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Seattle Stadium Ahead In Extra Innings

Wed., Sept. 20, 1995, midnight

Voters Tuesday shot down a proposal to help finance a $312 million downtown park, but financing for a $325 million baseball stadium forged ahead in election returns Tuesday.

The vote on the stadium measure in King County was 219,748 for, 215,697 against with 99 percent of the precincts reporting.

But most of the 50,000 absentee voters were expected to oppose the proposal.

Even some supporters were caught by surprise.

“I’m not encouraged,” said Bob Gogerty, a political consultant and spokesman for the stadium booster group Home Town Fans, when the measure was trailing earlier. .. much to make up the point difference.”

King County Council member Peter von Reichbauer said that if the measure ultimately failed, he would propose a meeting of city, county and state officials to devise another ballot proposal that could go to the voters later this fall.

Seattle Mariners boosters spun their pitch for a sales-tax increase as probably the last chance to keep major league baseball in town despite the lack of a final design, site or lease agreement for the retractable-roof stadium.

In addition, the one-tenth of 1 percent tax increase would finance a Kingdome overhaul demanded by owners of the Seattle Seahawks of the National Football League, who also said they might leave if the plan were thrown for a loss.

High spirits prevailed early as about 200 people dined and drank under lights, banners and balloons at the election night party of Home Town Fans at a restaurant near the Kingdome.

“Just like the team tonight, it’s going down to the wire,” County Executive Gary Locke said on a night the Mariners beat the Texas Rangers 5-4 on an 11th-inning RBI single by Ken Griffey Jr.

He exchanged high fives with Mayor Norm Rice, who also campaigned for both measures.

At a party called by the main stadium opposition group, the Committee for More Important Things, at an art gallery a few blocks away, barely a dozen people gathered to drink wine while watching the returns.

The tax increase would apply only in King County, which includes Seattle.

Commons shot down

On the Seattle Commons, the city vote was 81,591 to 73,789 or 52.5 percent no, with 959 of 1,052 precincts counted.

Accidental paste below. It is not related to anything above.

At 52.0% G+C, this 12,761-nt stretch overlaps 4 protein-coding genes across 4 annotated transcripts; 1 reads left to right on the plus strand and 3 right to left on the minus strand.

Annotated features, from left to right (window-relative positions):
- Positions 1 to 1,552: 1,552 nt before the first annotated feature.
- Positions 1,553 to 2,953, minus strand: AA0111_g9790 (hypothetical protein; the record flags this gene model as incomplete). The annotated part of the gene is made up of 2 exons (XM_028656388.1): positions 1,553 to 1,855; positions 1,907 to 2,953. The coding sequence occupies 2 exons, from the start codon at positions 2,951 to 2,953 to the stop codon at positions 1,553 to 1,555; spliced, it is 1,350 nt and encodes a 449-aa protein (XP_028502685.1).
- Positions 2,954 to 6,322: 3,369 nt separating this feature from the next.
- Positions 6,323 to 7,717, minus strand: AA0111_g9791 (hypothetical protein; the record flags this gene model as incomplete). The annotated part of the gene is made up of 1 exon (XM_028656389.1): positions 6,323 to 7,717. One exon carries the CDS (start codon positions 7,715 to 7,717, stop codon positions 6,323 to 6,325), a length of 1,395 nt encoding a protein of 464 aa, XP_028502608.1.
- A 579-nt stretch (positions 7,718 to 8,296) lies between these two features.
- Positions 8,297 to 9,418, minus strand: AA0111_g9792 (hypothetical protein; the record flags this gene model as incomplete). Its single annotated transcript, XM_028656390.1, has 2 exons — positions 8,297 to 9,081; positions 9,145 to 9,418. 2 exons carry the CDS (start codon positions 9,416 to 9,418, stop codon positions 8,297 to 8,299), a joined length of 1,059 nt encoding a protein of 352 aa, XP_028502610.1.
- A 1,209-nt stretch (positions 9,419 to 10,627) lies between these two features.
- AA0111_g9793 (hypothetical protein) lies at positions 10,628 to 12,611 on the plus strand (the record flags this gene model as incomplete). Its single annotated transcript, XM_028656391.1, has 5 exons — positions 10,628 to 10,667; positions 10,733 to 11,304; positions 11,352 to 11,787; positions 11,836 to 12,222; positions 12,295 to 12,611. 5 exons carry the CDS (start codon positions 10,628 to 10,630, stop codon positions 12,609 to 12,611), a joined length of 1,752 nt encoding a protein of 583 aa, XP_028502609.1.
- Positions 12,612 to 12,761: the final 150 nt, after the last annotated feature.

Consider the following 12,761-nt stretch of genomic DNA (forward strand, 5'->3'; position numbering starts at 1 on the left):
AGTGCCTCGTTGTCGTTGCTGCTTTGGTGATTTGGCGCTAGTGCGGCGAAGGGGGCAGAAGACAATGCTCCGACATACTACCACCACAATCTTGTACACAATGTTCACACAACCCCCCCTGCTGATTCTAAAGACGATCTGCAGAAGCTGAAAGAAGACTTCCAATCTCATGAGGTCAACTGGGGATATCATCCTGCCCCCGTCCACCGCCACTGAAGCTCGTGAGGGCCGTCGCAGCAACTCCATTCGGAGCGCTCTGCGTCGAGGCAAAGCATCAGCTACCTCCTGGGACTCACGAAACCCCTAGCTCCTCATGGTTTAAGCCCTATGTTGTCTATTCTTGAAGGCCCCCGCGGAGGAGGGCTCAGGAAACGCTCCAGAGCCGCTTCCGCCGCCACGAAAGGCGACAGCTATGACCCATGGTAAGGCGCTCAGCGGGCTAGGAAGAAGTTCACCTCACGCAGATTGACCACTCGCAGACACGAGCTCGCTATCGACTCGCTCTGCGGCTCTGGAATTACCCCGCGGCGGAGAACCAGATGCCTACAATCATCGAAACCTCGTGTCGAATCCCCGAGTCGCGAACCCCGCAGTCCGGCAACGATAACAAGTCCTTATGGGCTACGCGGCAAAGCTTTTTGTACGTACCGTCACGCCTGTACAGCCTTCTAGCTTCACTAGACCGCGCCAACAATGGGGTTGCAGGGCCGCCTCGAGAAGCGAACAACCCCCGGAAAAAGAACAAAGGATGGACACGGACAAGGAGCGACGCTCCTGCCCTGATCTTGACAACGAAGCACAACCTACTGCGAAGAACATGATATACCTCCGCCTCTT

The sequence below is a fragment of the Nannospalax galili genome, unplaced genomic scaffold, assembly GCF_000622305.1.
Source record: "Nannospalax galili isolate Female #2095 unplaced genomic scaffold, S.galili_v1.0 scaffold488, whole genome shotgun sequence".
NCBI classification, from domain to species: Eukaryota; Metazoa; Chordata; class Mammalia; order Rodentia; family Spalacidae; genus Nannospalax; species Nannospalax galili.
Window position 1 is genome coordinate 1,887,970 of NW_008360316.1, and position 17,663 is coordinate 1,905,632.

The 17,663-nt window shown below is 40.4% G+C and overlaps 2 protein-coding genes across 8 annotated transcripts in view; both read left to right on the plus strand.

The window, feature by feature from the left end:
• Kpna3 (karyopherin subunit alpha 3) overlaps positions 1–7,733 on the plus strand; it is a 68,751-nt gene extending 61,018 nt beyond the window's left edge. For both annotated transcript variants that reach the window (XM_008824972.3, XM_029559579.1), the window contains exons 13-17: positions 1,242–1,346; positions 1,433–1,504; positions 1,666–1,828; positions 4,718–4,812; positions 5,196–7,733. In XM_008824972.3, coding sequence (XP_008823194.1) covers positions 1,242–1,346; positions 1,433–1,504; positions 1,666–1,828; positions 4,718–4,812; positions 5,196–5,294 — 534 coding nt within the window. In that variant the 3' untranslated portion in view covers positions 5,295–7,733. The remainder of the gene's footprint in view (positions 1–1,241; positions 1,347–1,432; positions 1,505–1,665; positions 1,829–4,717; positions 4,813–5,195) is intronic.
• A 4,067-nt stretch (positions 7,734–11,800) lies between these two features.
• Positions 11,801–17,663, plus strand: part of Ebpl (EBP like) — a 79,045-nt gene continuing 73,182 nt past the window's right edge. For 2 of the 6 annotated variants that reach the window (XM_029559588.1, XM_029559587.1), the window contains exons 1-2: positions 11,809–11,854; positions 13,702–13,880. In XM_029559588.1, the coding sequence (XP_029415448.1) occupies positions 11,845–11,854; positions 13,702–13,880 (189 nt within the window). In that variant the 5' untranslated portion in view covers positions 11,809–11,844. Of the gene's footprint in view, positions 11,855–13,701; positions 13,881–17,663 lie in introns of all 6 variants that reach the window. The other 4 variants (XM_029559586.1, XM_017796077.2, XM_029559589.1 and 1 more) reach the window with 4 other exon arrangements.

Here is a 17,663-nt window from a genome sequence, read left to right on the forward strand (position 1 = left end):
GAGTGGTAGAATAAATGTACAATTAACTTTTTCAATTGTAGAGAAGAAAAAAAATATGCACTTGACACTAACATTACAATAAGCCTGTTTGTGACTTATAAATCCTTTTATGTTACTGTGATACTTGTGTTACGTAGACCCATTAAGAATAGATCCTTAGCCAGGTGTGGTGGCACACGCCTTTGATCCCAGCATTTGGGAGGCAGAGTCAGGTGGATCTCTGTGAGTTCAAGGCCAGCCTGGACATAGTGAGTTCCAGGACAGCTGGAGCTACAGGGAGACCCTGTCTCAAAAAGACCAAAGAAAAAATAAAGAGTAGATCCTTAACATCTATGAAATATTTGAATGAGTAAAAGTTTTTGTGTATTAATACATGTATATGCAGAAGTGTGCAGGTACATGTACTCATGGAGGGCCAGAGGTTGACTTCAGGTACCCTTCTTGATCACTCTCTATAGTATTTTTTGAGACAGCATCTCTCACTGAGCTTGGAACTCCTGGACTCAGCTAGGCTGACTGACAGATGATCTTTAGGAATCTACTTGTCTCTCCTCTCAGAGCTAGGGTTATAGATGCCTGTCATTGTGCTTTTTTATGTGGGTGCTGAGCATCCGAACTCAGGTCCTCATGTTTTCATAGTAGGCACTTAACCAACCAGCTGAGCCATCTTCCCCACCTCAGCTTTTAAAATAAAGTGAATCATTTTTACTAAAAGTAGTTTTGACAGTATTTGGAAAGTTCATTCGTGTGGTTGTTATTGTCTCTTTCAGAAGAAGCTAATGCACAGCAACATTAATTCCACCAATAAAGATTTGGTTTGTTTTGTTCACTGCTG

Backers of the Commons, an idea cooked up by Seattle Times food columnist John Hinterberger in 1991, hoped a property tax increase of up to 48 cents per $1,000 of assessed valuation would be easier to swallow with the last-minute offer by billionaire Paul Allen to forgive a $20 million loan if the park plan were approved.

The result, covering 61 acres between Lake Union and the downtown area, would be a signature park like the Boston Commons, Central Park in New York or Golden Gate Park in San Francisco.

“Being outspent $900,000 to $40,000 - at least you can’t buy an election,” said Mike Kendall, a co-founder of the Seattle Commons Opponents Committee. “It’s reaffirmed my faith in the political process and in the voters in this city.”

“Certainly the numbers don’t look good at this point,” Hinterberger said. “If the trend continues this way, we have to assume voters said there’s not enough in it for me or it’s too expensive for my household.”

Rice, Hinterberger and Gary Davis, another Commons activist, said another ballot attempt was likely.

“It takes time to do complex, important projects. There’s just too much momentum behind this project to fold up here tonight,” Davis said.

“I think we need to keep on dreaming. I think we need to keep this dream alive,” Rice said.

The stadium plan, drafted by a panel appointed by Locke shortly after he took office in January 1994, would boost the sales tax rate to 8.3 percent from 8.2 percent, an average of $7.50 a person annually for 20 years.

The county’s payout would be limited to $240.8 million, plus donation of the site and possibly construction of a parking garage to be financed through parking fees. The Mariners would pay $45 million, the club and private contributors would cover any cost overruns and the state would be asked to exempt the project from the sales tax, cutting costs by about $25 million.

Also included was $100 million for construction of luxury boxes in the Kingdome and other improvements sought by the Seahawks and $70 million to cover repair of the Kingdome roof last year.

The nine-year Commons levy would raise $100 million for the park and $11 million to overhaul 28 ball fields in neighborhoods around the city. It would cost the owner of a $150,000 house $4 to $6 a month.

Commons supporters promised to raise another $70 million privately. By the election they had $25 million, counting the $20 million from Allen.

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